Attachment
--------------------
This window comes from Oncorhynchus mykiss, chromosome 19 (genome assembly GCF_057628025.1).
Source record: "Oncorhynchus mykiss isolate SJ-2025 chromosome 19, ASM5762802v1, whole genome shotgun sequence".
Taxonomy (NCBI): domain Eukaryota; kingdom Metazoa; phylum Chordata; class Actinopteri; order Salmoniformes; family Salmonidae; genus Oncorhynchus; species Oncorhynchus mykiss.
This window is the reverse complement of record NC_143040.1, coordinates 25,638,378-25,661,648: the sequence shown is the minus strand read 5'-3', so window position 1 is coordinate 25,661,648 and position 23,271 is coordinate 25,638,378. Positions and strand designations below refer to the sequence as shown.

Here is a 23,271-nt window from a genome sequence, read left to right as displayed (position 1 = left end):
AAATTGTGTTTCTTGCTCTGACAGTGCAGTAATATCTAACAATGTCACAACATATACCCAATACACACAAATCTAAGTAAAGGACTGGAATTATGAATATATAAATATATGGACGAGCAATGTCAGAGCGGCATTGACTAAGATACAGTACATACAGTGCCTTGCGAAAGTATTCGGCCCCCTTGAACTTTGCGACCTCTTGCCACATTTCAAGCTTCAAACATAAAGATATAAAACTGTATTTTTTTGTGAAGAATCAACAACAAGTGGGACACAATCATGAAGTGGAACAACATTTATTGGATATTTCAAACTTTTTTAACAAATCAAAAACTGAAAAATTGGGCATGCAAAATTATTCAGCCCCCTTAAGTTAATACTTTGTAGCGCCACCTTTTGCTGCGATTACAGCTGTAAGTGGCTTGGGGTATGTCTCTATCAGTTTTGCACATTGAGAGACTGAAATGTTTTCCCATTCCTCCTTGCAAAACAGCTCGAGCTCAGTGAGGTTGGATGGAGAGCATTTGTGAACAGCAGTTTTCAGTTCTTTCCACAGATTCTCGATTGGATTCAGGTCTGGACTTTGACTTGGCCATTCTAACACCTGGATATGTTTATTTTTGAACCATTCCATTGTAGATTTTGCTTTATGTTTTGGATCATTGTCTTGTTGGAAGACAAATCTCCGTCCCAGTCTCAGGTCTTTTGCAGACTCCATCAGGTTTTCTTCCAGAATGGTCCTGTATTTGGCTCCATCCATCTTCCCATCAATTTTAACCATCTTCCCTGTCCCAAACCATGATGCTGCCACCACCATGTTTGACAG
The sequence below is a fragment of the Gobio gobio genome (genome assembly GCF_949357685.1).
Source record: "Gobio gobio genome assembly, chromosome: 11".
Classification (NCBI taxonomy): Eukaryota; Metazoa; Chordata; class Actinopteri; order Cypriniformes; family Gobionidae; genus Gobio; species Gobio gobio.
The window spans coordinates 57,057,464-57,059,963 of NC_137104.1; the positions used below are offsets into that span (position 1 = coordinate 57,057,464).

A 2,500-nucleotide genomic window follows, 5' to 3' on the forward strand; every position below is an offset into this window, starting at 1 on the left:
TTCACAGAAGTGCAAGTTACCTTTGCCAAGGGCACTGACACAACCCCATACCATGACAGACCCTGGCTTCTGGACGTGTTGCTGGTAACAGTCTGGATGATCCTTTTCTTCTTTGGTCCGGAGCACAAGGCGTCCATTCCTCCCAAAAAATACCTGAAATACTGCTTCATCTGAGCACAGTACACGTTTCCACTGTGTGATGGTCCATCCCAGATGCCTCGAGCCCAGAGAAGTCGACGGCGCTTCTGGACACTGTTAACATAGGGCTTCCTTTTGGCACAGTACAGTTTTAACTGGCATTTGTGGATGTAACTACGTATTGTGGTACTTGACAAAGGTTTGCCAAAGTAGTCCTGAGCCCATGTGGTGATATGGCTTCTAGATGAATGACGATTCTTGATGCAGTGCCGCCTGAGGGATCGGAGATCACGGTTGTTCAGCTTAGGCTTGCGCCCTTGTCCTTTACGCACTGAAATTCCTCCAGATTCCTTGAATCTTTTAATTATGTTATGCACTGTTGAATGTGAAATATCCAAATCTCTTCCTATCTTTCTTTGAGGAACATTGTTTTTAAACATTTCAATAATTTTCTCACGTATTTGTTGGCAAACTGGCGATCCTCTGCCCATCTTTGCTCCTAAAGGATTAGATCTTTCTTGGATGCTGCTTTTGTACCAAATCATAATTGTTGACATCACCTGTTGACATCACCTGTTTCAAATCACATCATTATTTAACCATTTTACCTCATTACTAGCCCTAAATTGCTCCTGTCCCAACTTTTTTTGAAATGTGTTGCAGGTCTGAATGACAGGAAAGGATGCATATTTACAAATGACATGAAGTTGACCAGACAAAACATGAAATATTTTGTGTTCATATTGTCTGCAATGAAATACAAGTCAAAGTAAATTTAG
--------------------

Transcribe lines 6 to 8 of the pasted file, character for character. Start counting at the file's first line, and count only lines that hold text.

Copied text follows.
AAATTGTGTTTCTTGCTCTGACAGTGCAGTAATATCTAACAATGTCACAACATATACCCAATACACACAAATCTAAGTAAAGGACTGGAATTATGAATATATAAATATATGGACGAGCAATGTCAGAGCGGCATTGACTAAGATACAGTACATACAGTGCCTTGCGAAAGTATTCGGCCCCCTTGAACTTTGCGACCTCTTGCCACATTTCAAGCTTCAAACATAAAGATATAAAACTGTATTTTTTTGTGAAGAATCAACAACAAGTGGGACACAATCATGAAGTGGAACAACATTTATTGGATATTTCAAACTTTTTTAACAAATCAAAAACTGAAAAATTGGGCATGCAAAATTATTCAGCCCCCTTAAGTTAATACTTTGTAGCGCCACCTTTTGCTGCGATTACAGCTGTAAGTGGCTTGGGGTATGTCTCTATCAGTTTTGCACATTGAGAGACTGAAATGTTTTCCCATTCCTCCTTGCAAAACAGCTCGAGCTCAGTGAGGTTGGATGGAGAGCATTTGTGAACAGCAGTTTTCAGTTCTTTCCACAGATTCTCGATTGGATTCAGGTCTGGACTTTGACTTGGCCATTCTAACACCTGGATATGTTTATTTTTGAACCATTCCATTGTAGATTTTGCTTTATGTTTTGGATCATTGTCTTGTTGGAAGACAAATCTCCGTCCCAGTCTCAGGTCTTTTGCAGACTCCATCAGGTTTTCTTCCAGAATGGTCCTGTATTTGGCTCCATCCATCTTCCCATCAATTTTAACCATCTTCCCTGTCCCAAACCATGATGCTGCCACCACCATGTTTGACAG
The sequence below is a fragment of the Gobio gobio genome (genome assembly GCF_949357685.1).
Source record: "Gobio gobio genome assembly, chromosome: 11".